What is the definition of a cult? Quite frankly, it depends who you ask. If you were to ask someone like Pastor Jeffress, who has been formally educated in theology, then they will mean a theological cult. Properly understood, a Christian cult is a religious group, who claims to be Christian, yet denies one or more of the essential doctrines of orthodox Christianity. For example, from the very conception of Christianity, the view that Jesus is God has been an essential doctrine of the faith. The Jehovah’s Witnesses deny that Jesus is God; therefore, they are considered a theological cult.
But if you ask the average person walking down the street the definition of a cult, I would bet you get something like this: A cult is a group of people who follow a leader that exercises control over mindless and brainwashed followers. They are indoctrinated with extremist views and often kill themselves. Something like David Koresh or Jim Jones and their followers. Typically this is described as a sociological cult.
So, when Jeffress says the word cult, he means the former definition and when the CNN anchor says cult, she means the latter. Same word, different meanings, bona fide equivocation.
Does the Church of Jesus Christ of Latter-day Saints fit either of these definitions? I think so. For example, an essential doctrine of orthodox Christianity is that there is one God, who subsists in three persons. This is called the Trinity. Mormons deny the Trinity and are henotheists. Henotheists are a group of people who believe in a plurality of gods; yet only choose to worship the ones that pertain to them. Therefore, Mormons believe that the Father, the Son and the Holy Spirit are three separate and individual Gods for this world. They also believe there are numerous other Gods for other worlds which they do not worship, yet believe actually exist. This is an explicit rejection of an essential Christian doctrine and therefore uncontroversially falls within the definition of a theological cult.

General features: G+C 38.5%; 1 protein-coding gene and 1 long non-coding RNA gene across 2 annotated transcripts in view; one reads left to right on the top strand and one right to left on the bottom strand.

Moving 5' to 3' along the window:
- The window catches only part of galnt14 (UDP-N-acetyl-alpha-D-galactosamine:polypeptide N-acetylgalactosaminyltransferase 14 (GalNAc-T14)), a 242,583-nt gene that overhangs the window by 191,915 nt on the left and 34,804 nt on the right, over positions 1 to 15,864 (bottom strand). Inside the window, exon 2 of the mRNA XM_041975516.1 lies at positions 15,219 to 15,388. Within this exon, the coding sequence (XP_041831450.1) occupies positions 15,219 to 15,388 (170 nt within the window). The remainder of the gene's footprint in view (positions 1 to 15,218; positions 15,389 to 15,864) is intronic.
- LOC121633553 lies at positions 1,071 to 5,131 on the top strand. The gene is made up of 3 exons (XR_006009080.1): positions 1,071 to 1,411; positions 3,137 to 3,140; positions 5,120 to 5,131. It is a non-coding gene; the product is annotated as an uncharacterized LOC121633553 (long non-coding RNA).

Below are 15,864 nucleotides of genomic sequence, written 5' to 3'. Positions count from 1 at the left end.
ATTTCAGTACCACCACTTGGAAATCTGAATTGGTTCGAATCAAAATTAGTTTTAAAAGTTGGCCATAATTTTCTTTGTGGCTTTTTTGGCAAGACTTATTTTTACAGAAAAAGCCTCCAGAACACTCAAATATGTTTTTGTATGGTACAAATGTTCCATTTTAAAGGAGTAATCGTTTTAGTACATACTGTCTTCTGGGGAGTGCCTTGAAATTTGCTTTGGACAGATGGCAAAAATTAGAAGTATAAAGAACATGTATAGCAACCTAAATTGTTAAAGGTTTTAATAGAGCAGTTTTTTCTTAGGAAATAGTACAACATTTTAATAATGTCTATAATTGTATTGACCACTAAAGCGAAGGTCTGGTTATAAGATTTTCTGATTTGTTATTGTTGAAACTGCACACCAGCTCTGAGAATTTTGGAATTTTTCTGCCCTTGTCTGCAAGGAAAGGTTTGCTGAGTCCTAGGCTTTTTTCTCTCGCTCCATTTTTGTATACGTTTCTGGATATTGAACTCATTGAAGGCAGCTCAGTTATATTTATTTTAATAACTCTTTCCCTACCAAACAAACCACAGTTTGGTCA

Normally, when people use the word cult, all sorts of negative connotations come to the mind of the rank and file. This is because the sociological definition of a cult is what they are most familiar with. Since it’s obvious that Mormons are not part of sociological cult, the person using the term is often seen as an unreasonable bigot.
Should Christians use the word cult?
This is where Christians ought to be prudent in their language. Christians are, in fact, all ambassadors for Christ. We have a requirement to contend for and defend the faith, all the while with gentleness and respect. Therefore we need to know our audience when speaking. If we are speaking to an audience and we use the word cult, Christians ought to know how there audience will understand the term. If our audience doesn’t understand the distinction between a theological and a sociological cult, why add to the confusion?